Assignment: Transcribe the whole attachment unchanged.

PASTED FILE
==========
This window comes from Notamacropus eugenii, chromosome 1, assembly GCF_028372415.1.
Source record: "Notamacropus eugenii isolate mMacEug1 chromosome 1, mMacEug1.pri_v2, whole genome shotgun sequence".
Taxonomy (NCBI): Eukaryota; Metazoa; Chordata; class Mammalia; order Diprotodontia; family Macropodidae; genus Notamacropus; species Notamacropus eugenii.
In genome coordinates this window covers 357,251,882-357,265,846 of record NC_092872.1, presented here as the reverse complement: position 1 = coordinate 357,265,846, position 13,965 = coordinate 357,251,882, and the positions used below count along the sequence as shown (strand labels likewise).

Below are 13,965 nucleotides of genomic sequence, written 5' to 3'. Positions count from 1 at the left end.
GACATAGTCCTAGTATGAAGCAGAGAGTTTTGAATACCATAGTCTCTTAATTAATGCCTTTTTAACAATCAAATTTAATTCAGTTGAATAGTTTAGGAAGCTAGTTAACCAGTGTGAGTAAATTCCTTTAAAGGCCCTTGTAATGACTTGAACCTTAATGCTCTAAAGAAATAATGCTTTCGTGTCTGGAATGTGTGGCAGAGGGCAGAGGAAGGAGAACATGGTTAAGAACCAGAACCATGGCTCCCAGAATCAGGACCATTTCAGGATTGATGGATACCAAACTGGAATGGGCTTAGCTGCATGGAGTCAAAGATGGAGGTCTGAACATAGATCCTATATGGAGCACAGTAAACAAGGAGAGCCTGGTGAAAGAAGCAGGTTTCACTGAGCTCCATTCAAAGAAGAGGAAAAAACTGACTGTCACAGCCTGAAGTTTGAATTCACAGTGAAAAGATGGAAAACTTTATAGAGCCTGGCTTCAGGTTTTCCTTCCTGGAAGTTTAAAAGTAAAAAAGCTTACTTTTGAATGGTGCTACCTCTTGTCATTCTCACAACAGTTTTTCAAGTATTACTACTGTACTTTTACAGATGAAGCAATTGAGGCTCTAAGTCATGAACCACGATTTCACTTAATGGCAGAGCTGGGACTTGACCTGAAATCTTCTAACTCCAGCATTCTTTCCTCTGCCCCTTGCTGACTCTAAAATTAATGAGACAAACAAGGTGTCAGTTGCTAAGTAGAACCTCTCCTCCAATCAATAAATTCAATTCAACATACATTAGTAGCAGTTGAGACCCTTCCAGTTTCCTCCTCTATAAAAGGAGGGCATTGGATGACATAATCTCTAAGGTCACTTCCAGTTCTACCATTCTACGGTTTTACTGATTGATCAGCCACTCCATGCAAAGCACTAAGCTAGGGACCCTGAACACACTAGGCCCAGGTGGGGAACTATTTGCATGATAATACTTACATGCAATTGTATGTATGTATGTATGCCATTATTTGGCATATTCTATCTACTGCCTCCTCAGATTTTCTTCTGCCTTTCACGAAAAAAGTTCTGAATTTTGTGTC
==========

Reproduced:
This window comes from Notamacropus eugenii, chromosome 1, assembly GCF_028372415.1.
Source record: "Notamacropus eugenii isolate mMacEug1 chromosome 1, mMacEug1.pri_v2, whole genome shotgun sequence".
Taxonomy (NCBI): Eukaryota; Metazoa; Chordata; class Mammalia; order Diprotodontia; family Macropodidae; genus Notamacropus; species Notamacropus eugenii.
In genome coordinates this window covers 357,251,882-357,265,846 of record NC_092872.1, presented here as the reverse complement: position 1 = coordinate 357,265,846, position 13,965 = coordinate 357,251,882, and the positions used below count along the sequence as shown (strand labels likewise).

Below are 13,965 nucleotides of genomic sequence, written 5' to 3'. Positions count from 1 at the left end.
GACATAGTCCTAGTATGAAGCAGAGAGTTTTGAATACCATAGTCTCTTAATTAATGCCTTTTTAACAATCAAATTTAATTCAGTTGAATAGTTTAGGAAGCTAGTTAACCAGTGTGAGTAAATTCCTTTAAAGGCCCTTGTAATGACTTGAACCTTAATGCTCTAAAGAAATAATGCTTTCGTGTCTGGAATGTGTGGCAGAGGGCAGAGGAAGGAGAACATGGTTAAGAACCAGAACCATGGCTCCCAGAATCAGGACCATTTCAGGATTGATGGATACCAAACTGGAATGGGCTTAGCTGCATGGAGTCAAAGATGGAGGTCTGAACATAGATCCTATATGGAGCACAGTAAACAAGGAGAGCCTGGTGAAAGAAGCAGGTTTCACTGAGCTCCATTCAAAGAAGAGGAAAAAACTGACTGTCACAGCCTGAAGTTTGAATTCACAGTGAAAAGATGGAAAACTTTATAGAGCCTGGCTTCAGGTTTTCCTTCCTGGAAGTTTAAAAGTAAAAAAGCTTACTTTTGAATGGTGCTACCTCTTGTCATTCTCACAACAGTTTTTCAAGTATTACTACTGTACTTTTACAGATGAAGCAATTGAGGCTCTAAGTCATGAACCACGATTTCACTTAATGGCAGAGCTGGGACTTGACCTGAAATCTTCTAACTCCAGCATTCTTTCCTCTGCCCCTTGCTGACTCTAAAATTAATGAGACAAACAAGGTGTCAGTTGCTAAGTAGAACCTCTCCTCCAATCAATAAATTCAATTCAACATACATTAGTAGCAGTTGAGACCCTTCCAGTTTCCTCCTCTATAAAAGGAGGGCATTGGATGACATAATCTCTAAGGTCACTTCCAGTTCTACCATTCTACGGTTTTACTGATTGATCAGCCACTCCATGCAAAGCACTAAGCTAGGGACCCTGAACACACTAGGCCCAGGTGGGGAACTATTTGCATGATAATACTTACATGCAATTGTATGTATGTATGTATGCCATTATTTGGCATATTCTATCTACTGCCTCCTCAGATTTTCTTCTGCCTTTCACGAAAAAAGTTCTGAATTTTGTGTC